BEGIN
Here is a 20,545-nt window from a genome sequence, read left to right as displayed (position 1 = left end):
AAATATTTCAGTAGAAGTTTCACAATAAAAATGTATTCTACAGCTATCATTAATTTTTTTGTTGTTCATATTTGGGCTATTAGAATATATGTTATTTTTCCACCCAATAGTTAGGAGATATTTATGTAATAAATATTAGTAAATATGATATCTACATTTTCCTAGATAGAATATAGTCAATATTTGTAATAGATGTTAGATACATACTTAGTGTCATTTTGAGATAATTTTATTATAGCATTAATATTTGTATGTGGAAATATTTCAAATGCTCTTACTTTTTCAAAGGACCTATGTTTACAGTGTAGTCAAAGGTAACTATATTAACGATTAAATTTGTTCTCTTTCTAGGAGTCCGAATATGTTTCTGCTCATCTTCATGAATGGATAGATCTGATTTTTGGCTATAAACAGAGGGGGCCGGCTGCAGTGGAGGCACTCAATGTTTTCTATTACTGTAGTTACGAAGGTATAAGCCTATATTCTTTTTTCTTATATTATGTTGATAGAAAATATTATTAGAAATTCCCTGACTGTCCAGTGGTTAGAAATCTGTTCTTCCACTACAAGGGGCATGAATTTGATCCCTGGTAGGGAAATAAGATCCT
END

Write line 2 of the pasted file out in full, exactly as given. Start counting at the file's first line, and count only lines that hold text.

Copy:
AAATATTTCAGTAGAAGTTTCACAATAAAAATGTATTCTACAGCTATCATTAATTTTTTTGTTGTTCATATTTGGGCTATTAGAATATATGTTATTTTTCCACCCAATAGTTAGGAGATATTTATGTAATAAATATTAGTAAATATGATATCTACATTTTCCTAGATAGAATATAGTCAATATTTGTAATAGATGTTAGATACATACTTAGTGTCATTTTGAGATAATTTTATTATAGCATTAATATTTGTATGTGGAAATATTTCAAATGCTCTTACTTTTTCAAAGGACCTATGTTTACAGTGTAGTCAAAGGTAACTATATTAACGATTAAATTTGTTCTCTTTCTAGGAGTCCGAATATGTTTCTGCTCATCTTCATGAATGGATAGATCTGATTTTTGGCTATAAACAGAGGGGGCCGGCTGCAGTGGAGGCACTCAATGTTTTCTATTACTGTAGTTACGAAGGTATAAGCCTATATTCTTTTTTCTTATATTATGTTGATAGAAAATATTATTAGAAATTCCCTGACTGTCCAGTGGTTAGAAATCTGTTCTTCCACTACAAGGGGCATGAATTTGATCCCTGGTAGGGAAATAAGATCCT